Let me start by saying that I love my iPhone! I have since I got my first one. It is sleek and elegant. It feels good in my hand and is comfortable in my pocket. I take it with me everywhere. It connects me to the world that I have created, both family and friends around me but around the globe. It lets me easily stay in touch, providing a strong sense of personal significance in my larger community.
That being said, I have to confess to an increasing addiction to what it offers. I check my phone all the time. Did I miss something? What if someone wants me for something and I don’t respond in time? What if I am needed and don’t know it? The little voice in the back of my head, or more disturbingly the unsolicited impulse, makes me quickly press the button and check. Often, I am largely unaware that I have made the choice to do it. I close my laptop and look at my phone. I walk to my car; check my phone. I go to the bathroom; check my phone. All day long, I do it.
Last weekend, I decided to “unplug,” to try and get as far away from my digital world as I could. I didn’t do it completely, but I decided to start making some significant choices about the times and places when I connected. When I made the decision, it didn’t seem like a Big Deal. I know lots of people who post that they are unplugging, and I didn’t really expect the full-on battle in which I was about to engage. I thought I had control over my use of technology. As someone who believes in its benefits, I considered myself an aware consumer.
Boy, was I in for a surprise!
After checking my email in the morning, and basically clearly out all of the Junk Mail, I closed my laptop and went to pick up my phone before heading out to do some chores around the house. I stopped myself. There was no reason to have my phone on me. I wasn’t going to check it for email until late afternoon. Facebook and Twitter were not going to be part of the day. I was unplugging…remember. So I left it behind, not without a bit of a tug. I was used to it being on me, connecting me.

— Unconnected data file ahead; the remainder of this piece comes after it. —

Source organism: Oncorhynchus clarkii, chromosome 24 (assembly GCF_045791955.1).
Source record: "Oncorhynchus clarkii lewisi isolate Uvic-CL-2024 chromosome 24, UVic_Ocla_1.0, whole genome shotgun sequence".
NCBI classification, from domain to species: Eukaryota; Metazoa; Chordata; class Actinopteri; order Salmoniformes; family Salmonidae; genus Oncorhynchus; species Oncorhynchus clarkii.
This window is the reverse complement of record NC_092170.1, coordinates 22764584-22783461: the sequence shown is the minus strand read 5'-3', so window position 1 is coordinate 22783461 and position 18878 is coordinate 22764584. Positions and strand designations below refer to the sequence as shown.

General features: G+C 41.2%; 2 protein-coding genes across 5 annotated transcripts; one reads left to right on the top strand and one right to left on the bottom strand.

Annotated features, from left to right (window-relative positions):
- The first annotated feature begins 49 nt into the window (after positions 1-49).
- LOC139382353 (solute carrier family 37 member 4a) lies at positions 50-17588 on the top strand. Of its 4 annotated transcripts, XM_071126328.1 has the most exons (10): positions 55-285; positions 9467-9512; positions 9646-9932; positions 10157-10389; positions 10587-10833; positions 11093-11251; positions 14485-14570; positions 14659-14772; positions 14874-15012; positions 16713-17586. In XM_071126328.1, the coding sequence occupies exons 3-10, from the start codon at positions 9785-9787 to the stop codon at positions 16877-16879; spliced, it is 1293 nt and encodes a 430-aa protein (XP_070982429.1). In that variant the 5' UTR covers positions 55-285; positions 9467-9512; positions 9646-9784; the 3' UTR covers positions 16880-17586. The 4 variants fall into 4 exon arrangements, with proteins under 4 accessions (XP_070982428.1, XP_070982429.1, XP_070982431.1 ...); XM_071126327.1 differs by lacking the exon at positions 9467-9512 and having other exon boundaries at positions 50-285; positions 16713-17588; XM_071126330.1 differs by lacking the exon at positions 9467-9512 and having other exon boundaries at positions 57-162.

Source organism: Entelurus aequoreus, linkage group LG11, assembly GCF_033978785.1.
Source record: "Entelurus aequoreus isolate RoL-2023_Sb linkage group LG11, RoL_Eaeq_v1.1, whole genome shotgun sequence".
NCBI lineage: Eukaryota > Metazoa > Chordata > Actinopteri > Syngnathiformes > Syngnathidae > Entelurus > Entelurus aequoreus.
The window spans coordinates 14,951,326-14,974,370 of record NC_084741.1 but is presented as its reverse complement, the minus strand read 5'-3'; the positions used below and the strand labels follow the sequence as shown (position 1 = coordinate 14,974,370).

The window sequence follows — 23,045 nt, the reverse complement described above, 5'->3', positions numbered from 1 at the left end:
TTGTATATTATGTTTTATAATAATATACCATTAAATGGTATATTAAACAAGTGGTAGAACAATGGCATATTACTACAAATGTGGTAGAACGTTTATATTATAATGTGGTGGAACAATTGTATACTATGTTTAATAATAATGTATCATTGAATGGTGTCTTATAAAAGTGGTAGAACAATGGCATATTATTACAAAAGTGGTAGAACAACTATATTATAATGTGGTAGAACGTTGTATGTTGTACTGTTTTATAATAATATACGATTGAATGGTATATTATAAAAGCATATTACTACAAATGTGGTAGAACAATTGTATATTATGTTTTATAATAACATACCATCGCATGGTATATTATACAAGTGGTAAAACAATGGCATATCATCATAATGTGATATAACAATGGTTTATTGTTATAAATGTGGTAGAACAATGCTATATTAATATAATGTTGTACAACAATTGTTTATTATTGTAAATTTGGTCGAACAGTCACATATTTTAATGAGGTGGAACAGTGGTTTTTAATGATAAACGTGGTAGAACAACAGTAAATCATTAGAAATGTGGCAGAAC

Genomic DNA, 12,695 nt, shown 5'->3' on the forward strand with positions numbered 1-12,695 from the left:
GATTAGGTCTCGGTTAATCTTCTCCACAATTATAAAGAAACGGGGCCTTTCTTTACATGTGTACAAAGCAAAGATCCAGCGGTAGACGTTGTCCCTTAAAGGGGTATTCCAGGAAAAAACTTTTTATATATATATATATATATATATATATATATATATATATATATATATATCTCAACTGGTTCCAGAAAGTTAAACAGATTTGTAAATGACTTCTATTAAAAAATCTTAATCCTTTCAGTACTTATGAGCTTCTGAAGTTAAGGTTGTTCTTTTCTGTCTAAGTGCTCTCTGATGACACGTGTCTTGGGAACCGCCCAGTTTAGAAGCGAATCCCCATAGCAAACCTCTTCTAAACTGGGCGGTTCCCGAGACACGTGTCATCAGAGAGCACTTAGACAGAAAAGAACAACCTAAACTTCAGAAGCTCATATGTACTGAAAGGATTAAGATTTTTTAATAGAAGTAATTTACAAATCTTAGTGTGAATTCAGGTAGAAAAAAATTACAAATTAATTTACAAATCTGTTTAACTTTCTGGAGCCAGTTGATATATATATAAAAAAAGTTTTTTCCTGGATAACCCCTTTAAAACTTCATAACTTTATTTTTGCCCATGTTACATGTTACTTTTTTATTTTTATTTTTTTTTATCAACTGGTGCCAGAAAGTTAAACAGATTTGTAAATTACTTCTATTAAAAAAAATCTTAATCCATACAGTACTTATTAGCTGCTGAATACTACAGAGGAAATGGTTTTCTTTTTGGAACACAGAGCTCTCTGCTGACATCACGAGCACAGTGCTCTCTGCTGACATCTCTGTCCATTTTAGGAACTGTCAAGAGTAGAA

As the day went on, I had to constantly make choices, far more than I had anticipated. My phone didn’t go between the seats in the car; it stayed in my bag. My phone didn’t come upstairs with me to load the washing machine; it stayed on the counter. It simply stayed put; it didn’t travel to every space in my world. Over and over, I had to consciously make the decision to not pick it up. I was amazed at how often it happened. It took real discipline, especially the first day or two.
The downside of it was that I did miss some emails that I should have answered sooner – one about a conference presentation and one about a collaboration. I wish that I had responded sooner, BUT both were repairable and the lessons that I am learning are worth this.
What is abundantly apparent is just how distracting and compelling being connected is. It isn’t the technology; it is the community. It is feeling like you are part of something that matters and that gives you validation.
The takeaway for me is that this is the world that my students have been born into. Of course they move from page to page, screen to screen before, during and after a lesson. The need to belong is even stronger in a middle school student than it is for me. I want to think about ways to acknowledge this in my classroom and help them gain control over the impulses. They will never want to truly disconnect, as it is the vehicle that they have always used to belong, but it might be possible to help them gain more control over when and how they use it.